Considering how many people are actually in a family, encompassing all the generations back through recorded history, it seems fairly obvious that, in researching the lives of these thousands of people, eventually you’re going to encounter a little bit of everything.
However, somehow it still came as a bit of a surprise to me to hear that my grandmother’s uncle was in prison. This was the strict, straight-as-an-arrow part of our family. The part with the older folks of strong, silent, upright characters. Those who scared the grandchildren, even when they weren’t doing anything but copying down recipes from talk radio.
Several years ago, I did a little half-hearted research into our black sheep, Stanley Robert Smith, and learned about some of the tragic events that followed his arrest and imprisonment in 1938. It wasn’t until just recently, when I decided to really start fleshing out his story, that I was struck by how deep an impact his early choices had.
Stanley Robert Smith, also known as Bob (Yeah, I know. Bob Smith. Fun to find in records, right?), was born in Hancock County, Ohio, around 1910 to George Henry Smith and Mary Lucinda Rauch.
Later in life, he would list himself as 10th of 11 children. In truth, he was the 11th of 12. His oldest sister, Victoria Emelina “Dora” Smith, had died just before 3 months of age. Family stories hold that the Smiths displayed a photo of little Dora in their home for the rest of their lives, but maybe Bob never asked who the baby was, or maybe he preferred to speak only of his living siblings. Dora did, after all, die 21 years before his birth.
According to Stanley’s sister, Hulda, the family lived in Arlington, Ohio, from 1909 to 1921. George Henry Smith was a carpenter–alternately listed in censuses as a laborer–and no doubt money was tight, raising eleven children on his income. Regardless, by 1920, with seven children still at home, G. H. Smith and his wife owned their home outright.
A Fresh Start?
Ultimately, I am not sure why the Smiths moved to Findlay. All I can do is speculate. Maybe one of you out there will be able to provide me with some insight!
Perhaps 1921’s relocation was motivated by a desire to improve the family’s prospects. Following the end of WWI, the U.S. entered an eighteen month long recession. Large numbers of returning soldiers competed over very few available jobs. Findlay, with its higher population and larger economic base, would likely have offered a carpenter like G. H. Smith with more opportunities for steady work.
This theory appears to be supported by newspaper articles from the time, such as the one below, from the Findlay Morning Republican of 13 Oct 1921 (the print is a bit spotty, so I’ve transcribed the article in the caption for your convenience):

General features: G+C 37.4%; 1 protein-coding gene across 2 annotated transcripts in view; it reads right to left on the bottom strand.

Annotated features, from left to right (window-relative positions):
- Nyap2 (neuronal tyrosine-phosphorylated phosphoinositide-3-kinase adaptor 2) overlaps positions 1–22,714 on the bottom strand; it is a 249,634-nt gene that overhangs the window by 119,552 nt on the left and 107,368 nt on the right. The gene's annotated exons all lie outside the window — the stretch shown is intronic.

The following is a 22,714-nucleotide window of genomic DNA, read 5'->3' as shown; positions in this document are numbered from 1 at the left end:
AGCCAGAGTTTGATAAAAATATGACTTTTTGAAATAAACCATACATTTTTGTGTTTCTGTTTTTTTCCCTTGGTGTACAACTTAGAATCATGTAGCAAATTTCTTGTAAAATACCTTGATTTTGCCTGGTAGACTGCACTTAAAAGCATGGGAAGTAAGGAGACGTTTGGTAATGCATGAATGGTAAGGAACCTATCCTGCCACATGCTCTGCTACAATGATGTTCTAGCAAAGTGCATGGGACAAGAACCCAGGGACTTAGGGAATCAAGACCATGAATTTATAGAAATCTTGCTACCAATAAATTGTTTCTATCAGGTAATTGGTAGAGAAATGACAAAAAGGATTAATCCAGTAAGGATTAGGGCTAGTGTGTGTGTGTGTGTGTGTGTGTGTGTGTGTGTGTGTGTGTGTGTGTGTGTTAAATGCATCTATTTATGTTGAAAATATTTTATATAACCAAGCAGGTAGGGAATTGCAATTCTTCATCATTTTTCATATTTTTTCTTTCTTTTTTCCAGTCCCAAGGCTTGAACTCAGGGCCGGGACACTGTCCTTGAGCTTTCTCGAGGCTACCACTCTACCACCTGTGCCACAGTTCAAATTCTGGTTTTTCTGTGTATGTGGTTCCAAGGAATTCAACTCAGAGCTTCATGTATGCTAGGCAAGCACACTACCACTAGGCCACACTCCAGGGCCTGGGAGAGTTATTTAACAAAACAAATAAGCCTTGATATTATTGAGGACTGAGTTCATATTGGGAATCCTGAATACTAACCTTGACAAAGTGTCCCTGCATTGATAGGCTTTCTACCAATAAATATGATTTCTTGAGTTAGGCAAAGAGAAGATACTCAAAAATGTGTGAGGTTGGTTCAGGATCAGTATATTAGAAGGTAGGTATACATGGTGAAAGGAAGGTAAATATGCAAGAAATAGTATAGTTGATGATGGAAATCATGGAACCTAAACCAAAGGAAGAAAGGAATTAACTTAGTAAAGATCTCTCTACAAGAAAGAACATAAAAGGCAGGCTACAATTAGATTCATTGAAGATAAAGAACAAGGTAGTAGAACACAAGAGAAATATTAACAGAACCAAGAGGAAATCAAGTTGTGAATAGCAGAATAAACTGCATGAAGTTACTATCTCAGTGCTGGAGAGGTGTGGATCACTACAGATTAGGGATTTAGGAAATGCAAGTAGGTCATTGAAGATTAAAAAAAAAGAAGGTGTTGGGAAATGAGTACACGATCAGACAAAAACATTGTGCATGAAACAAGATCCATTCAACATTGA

Certainly, for a time, things were looking up. By April 1928, G. H. Smith was able to hire other carpenters to work under him.
Little could he have imagined the challenge that lay around the corner, in the form of the Great Depression.
By the time the 1930 Census was taken, the Smith family consisted of G. H. Smith, an out-of work house carpenter, running his own business, his wife Mary, and their youngest daughter, Alma. Unfortunately, the unemployment schedules have been destroyed, so I can’t determine exactly how long George had been out of work.
While the Smith family and so many others like them struggled to make ends meet, another situation developed that may have had a significant impact on Stanley’s future.
An Unexpected Result
The 18th Amendment, which instituted a complete ban on the manufacture and sale of alcohol in the United States, came into effect in January 1920. Though the motives behind it were honorable, prohibition created far more problems than it solved. Now that citizens could no longer obtain alcohol by legal means, the criminal element was more than happy to step in to fill that need.
Organized crime syndicates in major cities across the country ran massive bootlegging operations. As time went on and prohibition became more and more unpopular, leaders of these groups were sometimes portrayed as a sort of folk hero, a trend that would continue and intensify through the years of the Great Depression. Many of these individuals are still recognizable to us today, including Al Capone, John Dillinger, Pretty Boy Floyd and Bonnie and Clyde.
Perhaps Stanley was impressed by these stories and dreamed of the sort of lifestyle he thought he might lead as a gangster.
The impact of this glorification of the criminal world on the younger generation was such that, in 1934, a reformed criminal was brought in to Findlay High School to speak to the students about the perils of following such a path.
What’s Your Problem, Stanley?
The rest of the Smith offspring went on to be hardworking, productive members of society. Stanley, however, chose a vastly different life for himself. Did growing up with economic uncertainty lead him to decide he would do anything he deemed necessary to keep money flowing in? Did he get some kind of pleasure from breaking the law? Did he idolize Public-Enemy-era gangsters like Al Capone? His motivation remains a mystery. His actions, however, left a trail that has followed him beyond the grave.
Next Time: The Bad Seed Sprouts